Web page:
Saturday, 18 April 2015

Energy round-up: what are the UK parties’ policies?

What are the energy policies of the political parties in the run-up to the May elections?
General Election 2015: Energy policies explained - BBC News
Analysis: UK political parties' wind plans light on detail | Windpower Monthly
Environment: Election 2015 party policies - Telegraph
No one is talking about our utterly mad energy policy - Telegraph
Expert views: What the general election means for UK climate and energy policy | Carbon Brief

This is the latest newsletter from the New Economics Foundation:

New Economics Foundation

Good morning,

Energy policy was more prominent than usual in the UK parties’ manifestos published this week. The main parties pledged to, at a minimum, stick to Britain’s existing climate change commitments, but all differ in the focus of their specific policies.

The Conservatives stress the need to meet existing climate commitments as cheaply as possible and to avoid distortions, while Labour focuses on social objectives – highlighting the cost of energy as a key issue and promising to freeze prices until 2017. Liberal Democrat policies are more focused on environmental objectives – matching the Greens’ 2050 zero carbon target.

There are some flaws and inconsistencies with each of their policies. The Conservatives will have difficulty achieving climate change targets cheaply given their headline pledge is to halt the spread of onshore windfarms – currently the one of the least expensive forms of low carbon power. Labour’s energy freeze has lost appeal since prices have fallen. Their promise to reform the big six energy companies and to insulate 5 million homes by 2020 still has merits: for comparison the Conservatives have only promised to insulate 1 million homes. The Liberal Democrats are looking at expanding the Green Investment Bank and giving it the power to borrow, as well as introducing a Green Buildings Act which would include Council Tax discounts for completing home efficiency improvements. The Liberal Democrats, like the other main parties, would allow fracking, but are at least proposing that 50% of tax revenues from shale go into a fund for energy efficiency and low carbon innovation.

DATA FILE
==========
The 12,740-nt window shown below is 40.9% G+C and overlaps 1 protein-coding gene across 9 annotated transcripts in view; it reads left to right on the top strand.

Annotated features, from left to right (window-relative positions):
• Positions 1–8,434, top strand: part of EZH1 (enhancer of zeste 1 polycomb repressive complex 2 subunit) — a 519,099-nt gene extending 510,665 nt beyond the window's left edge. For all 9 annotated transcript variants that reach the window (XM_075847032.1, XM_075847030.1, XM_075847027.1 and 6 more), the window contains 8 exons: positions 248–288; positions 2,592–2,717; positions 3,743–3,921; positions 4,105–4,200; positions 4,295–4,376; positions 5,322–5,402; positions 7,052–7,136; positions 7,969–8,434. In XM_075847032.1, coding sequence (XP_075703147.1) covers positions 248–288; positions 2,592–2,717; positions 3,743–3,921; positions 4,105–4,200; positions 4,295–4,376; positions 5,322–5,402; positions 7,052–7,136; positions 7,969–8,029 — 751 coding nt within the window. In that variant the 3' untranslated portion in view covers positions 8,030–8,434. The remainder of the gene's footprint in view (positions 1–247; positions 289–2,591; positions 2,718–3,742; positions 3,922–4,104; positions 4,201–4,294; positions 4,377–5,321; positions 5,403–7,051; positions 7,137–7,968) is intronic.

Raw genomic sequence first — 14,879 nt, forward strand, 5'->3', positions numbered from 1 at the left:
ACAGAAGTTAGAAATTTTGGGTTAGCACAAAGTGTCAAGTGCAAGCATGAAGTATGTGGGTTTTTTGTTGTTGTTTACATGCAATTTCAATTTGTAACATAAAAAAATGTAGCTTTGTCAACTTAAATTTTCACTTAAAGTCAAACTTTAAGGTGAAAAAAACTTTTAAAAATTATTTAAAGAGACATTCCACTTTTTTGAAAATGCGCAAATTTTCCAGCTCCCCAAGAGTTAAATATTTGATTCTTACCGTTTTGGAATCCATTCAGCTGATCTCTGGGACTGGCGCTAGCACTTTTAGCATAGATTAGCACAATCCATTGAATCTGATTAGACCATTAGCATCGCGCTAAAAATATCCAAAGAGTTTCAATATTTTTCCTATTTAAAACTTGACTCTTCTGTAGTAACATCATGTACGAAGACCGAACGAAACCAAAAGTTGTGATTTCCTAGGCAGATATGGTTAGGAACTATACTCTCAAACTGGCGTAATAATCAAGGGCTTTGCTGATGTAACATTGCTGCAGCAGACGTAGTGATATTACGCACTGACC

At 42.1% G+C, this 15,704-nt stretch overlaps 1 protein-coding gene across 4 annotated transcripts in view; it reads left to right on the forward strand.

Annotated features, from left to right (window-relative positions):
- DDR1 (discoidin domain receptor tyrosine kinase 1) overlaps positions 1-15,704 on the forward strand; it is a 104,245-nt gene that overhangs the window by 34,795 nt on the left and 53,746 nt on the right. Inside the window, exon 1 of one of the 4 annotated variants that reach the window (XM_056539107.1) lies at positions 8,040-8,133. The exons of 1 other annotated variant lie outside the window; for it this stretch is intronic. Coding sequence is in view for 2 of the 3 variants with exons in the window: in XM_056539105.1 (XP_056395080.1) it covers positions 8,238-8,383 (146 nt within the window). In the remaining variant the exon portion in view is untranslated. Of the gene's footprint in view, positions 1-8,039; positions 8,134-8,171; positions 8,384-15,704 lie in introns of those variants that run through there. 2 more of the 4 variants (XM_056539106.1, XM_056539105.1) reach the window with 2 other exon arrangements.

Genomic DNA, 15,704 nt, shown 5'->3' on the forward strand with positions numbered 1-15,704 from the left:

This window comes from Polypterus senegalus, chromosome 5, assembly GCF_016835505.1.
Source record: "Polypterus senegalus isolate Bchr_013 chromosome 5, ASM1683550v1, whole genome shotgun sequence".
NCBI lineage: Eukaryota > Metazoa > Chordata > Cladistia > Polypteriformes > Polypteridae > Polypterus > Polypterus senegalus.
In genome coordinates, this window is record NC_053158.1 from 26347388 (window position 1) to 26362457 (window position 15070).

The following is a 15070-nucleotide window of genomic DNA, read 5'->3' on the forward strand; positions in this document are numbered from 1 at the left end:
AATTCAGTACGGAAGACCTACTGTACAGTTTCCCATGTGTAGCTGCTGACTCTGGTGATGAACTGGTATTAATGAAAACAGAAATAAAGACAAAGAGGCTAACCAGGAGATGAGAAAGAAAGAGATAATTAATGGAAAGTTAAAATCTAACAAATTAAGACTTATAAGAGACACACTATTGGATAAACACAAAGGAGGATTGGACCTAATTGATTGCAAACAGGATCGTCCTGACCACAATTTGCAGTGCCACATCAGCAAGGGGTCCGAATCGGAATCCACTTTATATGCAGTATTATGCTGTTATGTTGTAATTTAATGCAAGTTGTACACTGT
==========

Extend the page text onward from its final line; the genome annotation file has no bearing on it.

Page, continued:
UKIP propose to bin the Climate Change Act and axe the Department for Energy and Climate Change, while the Green Party promises to spend £90 billion on renewables and energy efficiency over the next five years, cutting energy demand by a third and reducing the level of emissions by 2030 to 90% below the 1990 levels.

Away from the election, news that Sussex could become the next Dallas looks to have been premature. Last Thursday small oil company UKOG claimed it could be sitting on 100 billion barrels of oil. Industry analysts were immediately sceptical – some entirely dismissive – and Wednesday saw UKOG admit it didn’t know how much was in place let alone recoverable. The exact amount is a bit irrelevant given the larger climate point: our blog tells you why new fossil fuels discoveries – bonanza or not – are a move in the wrong direction.

Best wishes,
Simone Osborn
Co-editor, Energy Crunch

Ps. You may have missed Energy Crunch co-editor and NEF economist Sandra Bernick talking renewables on yesterday’s Today Programme, you listen again here from the 2hr 32m mark.

Three things you shouldn't miss this week

  1. Chart: Plummeting prices are boosting renewables, even as subsidies fall
    Plummeting costs of renewables chart
    The Economist’s chart compares the cost of power generation from fossil-fuels with solar, demonstrating how cost-competitive it has become as investment in renewables reaches new highs 
  2. Article: Scrap fossil fuel subsidies now and bring in carbon tax, says World Bank chief - A five-point plan to deliver low-carbon growth, including removal of incentives to exploit oil, gas and coal.
  3. Chart: Buried fuels and a much warmer world
    Buried fuels chart
    The New York Times featured a chart illustrating the associated warming of fossil fuel extraction, highlighting the dangers from exploiting all known reserves.